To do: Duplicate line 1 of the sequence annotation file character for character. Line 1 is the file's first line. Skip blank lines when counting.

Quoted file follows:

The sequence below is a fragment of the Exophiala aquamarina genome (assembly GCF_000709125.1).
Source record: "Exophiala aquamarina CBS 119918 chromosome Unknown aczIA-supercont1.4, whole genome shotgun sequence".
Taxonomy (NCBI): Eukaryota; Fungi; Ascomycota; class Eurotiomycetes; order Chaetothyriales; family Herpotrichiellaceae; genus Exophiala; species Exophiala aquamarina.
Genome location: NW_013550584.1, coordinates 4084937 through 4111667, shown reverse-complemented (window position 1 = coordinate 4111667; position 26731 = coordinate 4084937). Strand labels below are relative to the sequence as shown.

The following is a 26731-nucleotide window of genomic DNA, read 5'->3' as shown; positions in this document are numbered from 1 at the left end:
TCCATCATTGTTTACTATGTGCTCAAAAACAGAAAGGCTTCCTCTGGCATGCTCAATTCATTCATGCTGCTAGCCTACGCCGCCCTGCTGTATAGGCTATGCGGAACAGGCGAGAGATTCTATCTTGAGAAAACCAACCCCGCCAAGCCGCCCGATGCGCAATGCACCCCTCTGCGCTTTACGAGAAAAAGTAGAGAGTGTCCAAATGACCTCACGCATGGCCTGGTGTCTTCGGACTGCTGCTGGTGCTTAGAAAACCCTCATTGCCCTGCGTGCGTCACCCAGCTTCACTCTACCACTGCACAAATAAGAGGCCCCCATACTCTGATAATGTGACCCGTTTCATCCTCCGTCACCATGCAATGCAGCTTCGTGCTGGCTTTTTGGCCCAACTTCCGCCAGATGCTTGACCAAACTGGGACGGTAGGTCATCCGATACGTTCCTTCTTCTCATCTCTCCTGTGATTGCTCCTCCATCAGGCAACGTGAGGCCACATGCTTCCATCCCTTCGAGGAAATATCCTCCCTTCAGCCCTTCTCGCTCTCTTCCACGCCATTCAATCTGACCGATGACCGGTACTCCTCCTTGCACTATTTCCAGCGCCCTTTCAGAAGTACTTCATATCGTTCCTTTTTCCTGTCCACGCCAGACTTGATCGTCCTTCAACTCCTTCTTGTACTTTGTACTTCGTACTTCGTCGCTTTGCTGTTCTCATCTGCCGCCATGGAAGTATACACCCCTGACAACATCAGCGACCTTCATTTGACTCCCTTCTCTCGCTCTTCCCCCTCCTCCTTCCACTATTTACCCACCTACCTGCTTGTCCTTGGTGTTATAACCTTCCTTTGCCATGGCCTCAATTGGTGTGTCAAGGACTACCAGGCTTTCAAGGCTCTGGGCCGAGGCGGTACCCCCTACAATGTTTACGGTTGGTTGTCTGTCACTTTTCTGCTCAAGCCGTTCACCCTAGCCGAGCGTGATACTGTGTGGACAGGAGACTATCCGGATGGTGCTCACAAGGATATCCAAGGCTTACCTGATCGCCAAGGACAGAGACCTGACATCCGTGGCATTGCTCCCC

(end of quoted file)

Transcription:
The sequence below is a fragment of the Exophiala aquamarina genome (assembly GCF_000709125.1).